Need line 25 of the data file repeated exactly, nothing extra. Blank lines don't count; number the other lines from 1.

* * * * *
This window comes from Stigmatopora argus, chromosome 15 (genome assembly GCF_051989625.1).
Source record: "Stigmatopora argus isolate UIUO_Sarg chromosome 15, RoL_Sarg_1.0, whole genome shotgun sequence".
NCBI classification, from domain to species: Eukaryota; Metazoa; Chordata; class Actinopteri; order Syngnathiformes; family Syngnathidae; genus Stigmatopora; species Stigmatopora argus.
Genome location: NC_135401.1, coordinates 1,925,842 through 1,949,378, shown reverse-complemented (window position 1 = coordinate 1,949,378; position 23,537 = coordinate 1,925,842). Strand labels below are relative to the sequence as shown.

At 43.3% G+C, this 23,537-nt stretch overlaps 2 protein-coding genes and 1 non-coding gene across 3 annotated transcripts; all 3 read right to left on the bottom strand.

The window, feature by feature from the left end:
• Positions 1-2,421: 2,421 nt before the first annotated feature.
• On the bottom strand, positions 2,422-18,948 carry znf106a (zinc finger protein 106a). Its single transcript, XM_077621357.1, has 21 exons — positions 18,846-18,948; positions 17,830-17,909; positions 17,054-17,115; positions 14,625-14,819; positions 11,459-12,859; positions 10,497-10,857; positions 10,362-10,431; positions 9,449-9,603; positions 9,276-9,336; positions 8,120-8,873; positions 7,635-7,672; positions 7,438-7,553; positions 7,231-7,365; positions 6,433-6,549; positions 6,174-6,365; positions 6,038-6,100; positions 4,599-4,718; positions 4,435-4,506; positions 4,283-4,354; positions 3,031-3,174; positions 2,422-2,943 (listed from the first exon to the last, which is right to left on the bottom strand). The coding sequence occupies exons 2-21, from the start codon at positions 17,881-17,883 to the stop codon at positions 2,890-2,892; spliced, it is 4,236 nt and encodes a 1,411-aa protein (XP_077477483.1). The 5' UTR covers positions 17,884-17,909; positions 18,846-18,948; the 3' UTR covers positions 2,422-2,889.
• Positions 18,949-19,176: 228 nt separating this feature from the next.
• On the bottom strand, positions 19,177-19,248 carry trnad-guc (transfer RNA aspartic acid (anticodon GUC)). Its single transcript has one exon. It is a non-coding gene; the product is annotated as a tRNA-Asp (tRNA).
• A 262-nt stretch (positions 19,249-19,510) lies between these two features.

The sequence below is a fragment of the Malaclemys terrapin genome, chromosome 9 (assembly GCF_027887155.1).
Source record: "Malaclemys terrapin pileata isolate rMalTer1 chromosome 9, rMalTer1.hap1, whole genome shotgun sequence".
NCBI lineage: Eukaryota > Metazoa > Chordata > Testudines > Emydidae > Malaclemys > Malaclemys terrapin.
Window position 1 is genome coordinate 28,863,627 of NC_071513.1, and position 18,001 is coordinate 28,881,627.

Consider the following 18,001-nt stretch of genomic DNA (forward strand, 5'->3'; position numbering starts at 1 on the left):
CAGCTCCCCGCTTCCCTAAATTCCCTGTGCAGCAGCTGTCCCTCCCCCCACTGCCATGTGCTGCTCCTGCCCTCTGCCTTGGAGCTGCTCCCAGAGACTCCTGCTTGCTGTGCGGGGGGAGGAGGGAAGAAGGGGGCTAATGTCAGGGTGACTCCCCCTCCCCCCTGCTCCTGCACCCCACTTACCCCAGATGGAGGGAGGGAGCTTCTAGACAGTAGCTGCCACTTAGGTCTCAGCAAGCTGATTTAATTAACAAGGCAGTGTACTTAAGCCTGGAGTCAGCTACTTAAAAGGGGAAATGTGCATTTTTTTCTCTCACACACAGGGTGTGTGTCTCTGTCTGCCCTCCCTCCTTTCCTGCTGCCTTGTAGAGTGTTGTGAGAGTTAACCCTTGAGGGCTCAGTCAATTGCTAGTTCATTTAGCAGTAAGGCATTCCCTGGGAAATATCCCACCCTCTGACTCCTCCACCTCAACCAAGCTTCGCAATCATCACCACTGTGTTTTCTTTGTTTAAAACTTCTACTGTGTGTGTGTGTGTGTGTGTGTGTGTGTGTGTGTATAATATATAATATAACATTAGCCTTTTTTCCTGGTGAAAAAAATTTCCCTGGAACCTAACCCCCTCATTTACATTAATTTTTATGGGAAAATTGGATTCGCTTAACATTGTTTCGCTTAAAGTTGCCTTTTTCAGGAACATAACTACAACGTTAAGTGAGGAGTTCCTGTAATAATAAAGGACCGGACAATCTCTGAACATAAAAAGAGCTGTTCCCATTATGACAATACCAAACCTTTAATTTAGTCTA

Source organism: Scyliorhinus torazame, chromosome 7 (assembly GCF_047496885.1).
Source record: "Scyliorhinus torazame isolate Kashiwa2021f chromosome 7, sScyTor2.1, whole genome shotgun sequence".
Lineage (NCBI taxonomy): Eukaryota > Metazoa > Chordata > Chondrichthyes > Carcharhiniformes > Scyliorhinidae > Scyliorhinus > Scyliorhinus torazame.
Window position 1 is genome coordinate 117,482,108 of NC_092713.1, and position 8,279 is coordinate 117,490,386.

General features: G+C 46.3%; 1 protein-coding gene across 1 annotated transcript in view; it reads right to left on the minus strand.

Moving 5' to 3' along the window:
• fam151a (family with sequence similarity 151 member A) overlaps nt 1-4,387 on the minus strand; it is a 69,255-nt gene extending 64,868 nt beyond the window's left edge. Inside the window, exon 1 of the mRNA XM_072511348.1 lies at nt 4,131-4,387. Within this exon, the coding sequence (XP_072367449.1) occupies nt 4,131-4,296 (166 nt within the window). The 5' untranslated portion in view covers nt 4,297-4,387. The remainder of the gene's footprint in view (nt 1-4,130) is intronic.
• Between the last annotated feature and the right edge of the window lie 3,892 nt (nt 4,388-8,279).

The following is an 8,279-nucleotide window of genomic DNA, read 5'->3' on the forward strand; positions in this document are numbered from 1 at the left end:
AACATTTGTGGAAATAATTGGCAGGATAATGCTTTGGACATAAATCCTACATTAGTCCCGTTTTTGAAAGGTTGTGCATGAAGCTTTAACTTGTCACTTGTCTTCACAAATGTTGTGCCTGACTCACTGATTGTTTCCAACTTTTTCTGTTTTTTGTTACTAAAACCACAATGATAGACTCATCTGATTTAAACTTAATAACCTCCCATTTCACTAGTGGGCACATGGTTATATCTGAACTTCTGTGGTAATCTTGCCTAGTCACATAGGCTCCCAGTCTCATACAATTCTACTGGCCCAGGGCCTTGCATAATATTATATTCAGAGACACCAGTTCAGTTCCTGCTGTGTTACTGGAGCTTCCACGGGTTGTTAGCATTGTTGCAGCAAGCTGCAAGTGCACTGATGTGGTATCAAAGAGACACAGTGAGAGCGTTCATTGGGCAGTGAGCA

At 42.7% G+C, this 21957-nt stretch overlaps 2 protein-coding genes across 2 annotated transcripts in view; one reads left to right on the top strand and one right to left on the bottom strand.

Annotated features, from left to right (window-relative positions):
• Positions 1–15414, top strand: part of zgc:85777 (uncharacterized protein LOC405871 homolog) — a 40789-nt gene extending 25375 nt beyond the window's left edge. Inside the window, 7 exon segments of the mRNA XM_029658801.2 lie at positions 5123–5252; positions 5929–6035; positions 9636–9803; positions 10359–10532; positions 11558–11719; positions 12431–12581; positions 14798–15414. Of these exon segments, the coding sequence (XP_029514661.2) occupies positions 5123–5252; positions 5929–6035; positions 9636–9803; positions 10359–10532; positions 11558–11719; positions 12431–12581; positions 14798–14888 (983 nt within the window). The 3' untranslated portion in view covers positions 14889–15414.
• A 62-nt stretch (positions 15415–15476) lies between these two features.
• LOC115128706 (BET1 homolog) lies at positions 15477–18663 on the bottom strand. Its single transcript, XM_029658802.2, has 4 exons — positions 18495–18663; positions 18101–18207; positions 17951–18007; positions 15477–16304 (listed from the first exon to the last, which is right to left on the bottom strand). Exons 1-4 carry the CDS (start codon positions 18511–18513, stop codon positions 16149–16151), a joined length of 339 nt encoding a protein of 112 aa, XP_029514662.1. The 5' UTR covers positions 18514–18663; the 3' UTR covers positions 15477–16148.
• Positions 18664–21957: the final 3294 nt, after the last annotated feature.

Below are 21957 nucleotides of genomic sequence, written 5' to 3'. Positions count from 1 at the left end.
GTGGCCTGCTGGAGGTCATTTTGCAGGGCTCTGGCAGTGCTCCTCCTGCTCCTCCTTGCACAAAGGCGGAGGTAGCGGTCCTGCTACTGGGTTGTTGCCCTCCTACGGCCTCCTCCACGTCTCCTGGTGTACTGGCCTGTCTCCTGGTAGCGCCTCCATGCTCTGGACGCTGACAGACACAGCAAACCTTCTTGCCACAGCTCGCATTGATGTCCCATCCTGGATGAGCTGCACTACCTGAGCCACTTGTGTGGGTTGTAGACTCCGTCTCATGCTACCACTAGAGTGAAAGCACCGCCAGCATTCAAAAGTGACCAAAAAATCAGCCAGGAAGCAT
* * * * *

• Between the last annotated feature and the right edge of the window lie 3,892 nt (nt 4,388-8,279).